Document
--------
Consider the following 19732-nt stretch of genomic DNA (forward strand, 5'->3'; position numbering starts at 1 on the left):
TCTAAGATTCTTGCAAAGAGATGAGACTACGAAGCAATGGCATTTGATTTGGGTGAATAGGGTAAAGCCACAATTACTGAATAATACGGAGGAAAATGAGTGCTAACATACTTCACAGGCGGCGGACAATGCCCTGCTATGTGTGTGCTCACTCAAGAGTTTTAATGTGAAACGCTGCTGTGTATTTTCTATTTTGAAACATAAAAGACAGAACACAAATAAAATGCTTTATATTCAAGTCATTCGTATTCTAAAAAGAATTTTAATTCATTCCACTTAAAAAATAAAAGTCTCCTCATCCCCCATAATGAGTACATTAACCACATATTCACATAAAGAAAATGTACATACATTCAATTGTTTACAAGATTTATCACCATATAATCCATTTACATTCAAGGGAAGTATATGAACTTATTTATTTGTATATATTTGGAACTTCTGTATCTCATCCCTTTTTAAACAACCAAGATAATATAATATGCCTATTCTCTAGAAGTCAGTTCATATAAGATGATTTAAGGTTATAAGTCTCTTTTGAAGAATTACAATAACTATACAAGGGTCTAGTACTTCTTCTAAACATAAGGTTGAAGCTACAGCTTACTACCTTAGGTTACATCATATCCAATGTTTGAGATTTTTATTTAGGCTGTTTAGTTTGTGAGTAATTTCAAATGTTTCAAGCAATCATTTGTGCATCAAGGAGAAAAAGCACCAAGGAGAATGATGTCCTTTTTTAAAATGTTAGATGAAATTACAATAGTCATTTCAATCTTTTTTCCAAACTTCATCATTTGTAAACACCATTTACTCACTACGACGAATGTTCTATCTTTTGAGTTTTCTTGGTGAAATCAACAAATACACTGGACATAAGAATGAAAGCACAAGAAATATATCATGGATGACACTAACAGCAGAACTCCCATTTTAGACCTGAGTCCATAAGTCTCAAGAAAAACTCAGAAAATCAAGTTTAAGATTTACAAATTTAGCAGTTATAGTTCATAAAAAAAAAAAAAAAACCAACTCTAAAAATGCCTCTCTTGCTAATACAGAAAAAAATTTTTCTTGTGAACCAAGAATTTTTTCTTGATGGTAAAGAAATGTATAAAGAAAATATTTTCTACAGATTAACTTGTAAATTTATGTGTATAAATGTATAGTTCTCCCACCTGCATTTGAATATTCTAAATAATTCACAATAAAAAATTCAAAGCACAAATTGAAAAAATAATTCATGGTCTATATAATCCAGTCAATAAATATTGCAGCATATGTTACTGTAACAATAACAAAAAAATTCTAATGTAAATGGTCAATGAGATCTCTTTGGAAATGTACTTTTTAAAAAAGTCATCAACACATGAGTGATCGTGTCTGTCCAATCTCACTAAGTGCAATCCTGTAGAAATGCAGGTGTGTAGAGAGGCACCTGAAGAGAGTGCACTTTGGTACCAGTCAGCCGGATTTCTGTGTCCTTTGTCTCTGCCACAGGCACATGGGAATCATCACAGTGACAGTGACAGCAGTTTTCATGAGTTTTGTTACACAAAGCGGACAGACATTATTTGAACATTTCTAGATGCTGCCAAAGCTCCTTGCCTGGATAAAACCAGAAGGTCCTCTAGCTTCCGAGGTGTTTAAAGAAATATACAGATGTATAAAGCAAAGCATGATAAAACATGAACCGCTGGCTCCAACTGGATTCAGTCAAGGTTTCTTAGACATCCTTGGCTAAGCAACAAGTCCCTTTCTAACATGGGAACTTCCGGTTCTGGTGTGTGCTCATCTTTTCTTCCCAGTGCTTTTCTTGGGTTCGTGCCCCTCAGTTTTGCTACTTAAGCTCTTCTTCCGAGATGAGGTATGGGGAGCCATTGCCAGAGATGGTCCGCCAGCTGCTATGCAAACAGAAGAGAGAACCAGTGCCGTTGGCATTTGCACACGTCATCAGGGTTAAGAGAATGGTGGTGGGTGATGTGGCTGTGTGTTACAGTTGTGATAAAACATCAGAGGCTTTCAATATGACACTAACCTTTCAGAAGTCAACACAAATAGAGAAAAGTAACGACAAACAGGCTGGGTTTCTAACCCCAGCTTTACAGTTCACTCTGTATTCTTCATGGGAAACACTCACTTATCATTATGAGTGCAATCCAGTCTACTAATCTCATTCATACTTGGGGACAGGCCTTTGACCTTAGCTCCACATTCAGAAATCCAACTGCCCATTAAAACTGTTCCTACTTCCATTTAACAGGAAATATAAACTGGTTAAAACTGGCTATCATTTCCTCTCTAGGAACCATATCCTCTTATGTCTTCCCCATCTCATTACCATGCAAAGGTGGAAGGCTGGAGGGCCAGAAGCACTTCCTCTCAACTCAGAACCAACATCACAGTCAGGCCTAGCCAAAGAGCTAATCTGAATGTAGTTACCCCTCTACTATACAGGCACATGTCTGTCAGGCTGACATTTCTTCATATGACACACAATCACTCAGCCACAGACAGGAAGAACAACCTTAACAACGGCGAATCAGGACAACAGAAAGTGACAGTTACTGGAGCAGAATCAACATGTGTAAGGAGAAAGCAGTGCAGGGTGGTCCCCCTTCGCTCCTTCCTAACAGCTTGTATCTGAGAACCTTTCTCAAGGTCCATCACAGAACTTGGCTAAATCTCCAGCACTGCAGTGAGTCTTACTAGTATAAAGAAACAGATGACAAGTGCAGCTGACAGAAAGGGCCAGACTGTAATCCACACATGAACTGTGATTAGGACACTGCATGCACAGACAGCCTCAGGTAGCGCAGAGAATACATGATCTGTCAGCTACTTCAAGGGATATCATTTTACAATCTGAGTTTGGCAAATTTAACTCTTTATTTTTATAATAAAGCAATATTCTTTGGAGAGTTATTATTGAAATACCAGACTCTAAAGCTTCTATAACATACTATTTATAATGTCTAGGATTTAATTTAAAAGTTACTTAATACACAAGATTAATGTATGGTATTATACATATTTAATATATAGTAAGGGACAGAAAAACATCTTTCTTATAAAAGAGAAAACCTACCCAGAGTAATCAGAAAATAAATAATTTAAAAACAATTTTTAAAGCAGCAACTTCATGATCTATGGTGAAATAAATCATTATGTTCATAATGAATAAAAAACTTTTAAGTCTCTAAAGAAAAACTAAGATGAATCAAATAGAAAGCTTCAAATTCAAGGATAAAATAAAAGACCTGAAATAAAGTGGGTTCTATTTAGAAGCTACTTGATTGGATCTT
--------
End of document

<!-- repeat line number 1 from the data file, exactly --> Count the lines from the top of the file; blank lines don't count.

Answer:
Consider the following 19732-nt stretch of genomic DNA (forward strand, 5'->3'; position numbering starts at 1 on the left):